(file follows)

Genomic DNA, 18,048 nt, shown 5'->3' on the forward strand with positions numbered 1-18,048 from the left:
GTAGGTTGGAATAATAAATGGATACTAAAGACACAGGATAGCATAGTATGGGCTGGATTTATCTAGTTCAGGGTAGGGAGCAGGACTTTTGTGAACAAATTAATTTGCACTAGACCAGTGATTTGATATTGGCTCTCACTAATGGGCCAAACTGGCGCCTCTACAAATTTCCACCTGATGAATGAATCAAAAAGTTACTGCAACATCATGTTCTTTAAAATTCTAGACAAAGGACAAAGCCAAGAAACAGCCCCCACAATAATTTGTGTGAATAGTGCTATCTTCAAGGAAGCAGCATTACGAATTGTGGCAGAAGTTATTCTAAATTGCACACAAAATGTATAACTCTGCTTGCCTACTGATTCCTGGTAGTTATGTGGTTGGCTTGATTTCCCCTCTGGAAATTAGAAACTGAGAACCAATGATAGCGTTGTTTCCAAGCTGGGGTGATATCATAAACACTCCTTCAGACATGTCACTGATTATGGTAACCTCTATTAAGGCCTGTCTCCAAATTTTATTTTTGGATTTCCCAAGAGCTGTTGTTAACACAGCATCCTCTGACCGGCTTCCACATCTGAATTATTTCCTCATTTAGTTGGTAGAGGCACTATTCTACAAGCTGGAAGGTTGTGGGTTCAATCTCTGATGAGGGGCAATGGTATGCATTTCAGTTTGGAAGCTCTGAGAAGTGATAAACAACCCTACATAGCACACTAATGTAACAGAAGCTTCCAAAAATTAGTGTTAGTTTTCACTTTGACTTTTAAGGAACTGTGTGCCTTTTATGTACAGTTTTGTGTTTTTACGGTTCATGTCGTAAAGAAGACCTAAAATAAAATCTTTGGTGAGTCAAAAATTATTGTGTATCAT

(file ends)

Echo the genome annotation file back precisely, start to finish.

Genomic DNA, 18,048 nt, shown 5'->3' on the forward strand with positions numbered 1-18,048 from the left:
GTAGGTTGGAATAATAAATGGATACTAAAGACACAGGATAGCATAGTATGGGCTGGATTTATCTAGTTCAGGGTAGGGAGCAGGACTTTTGTGAACAAATTAATTTGCACTAGACCAGTGATTTGATATTGGCTCTCACTAATGGGCCAAACTGGCGCCTCTACAAATTTCCACCTGATGAATGAATCAAAAAGTTACTGCAACATCATGTTCTTTAAAATTCTAGACAAAGGACAAAGCCAAGAAACAGCCCCCACAATAATTTGTGTGAATAGTGCTATCTTCAAGGAAGCAGCATTACGAATTGTGGCAGAAGTTATTCTAAATTGCACACAAAATGTATAACTCTGCTTGCCTACTGATTCCTGGTAGTTATGTGGTTGGCTTGATTTCCCCTCTGGAAATTAGAAACTGAGAACCAATGATAGCGTTGTTTCCAAGCTGGGGTGATATCATAAACACTCCTTCAGACATGTCACTGATTATGGTAACCTCTATTAAGGCCTGTCTCCAAATTTTATTTTTGGATTTCCCAAGAGCTGTTGTTAACACAGCATCCTCTGACCGGCTTCCACATCTGAATTATTTCCTCATTTAGTTGGTAGAGGCACTATTCTACAAGCTGGAAGGTTGTGGGTTCAATCTCTGATGAGGGGCAATGGTATGCATTTCAGTTTGGAAGCTCTGAGAAGTGATAAACAACCCTACATAGCACACTAATGTAACAGAAGCTTCCAAAAATTAGTGTTAGTTTTCACTTTGACTTTTAAGGAACTGTGTGCCTTTTATGTACAGTTTTGTGTTTTTACGGTTCATGTCGTAAAGAAGACCTAAAATAAAATCTTTGGTGAGTCAAAAATTATTGTGTATCAT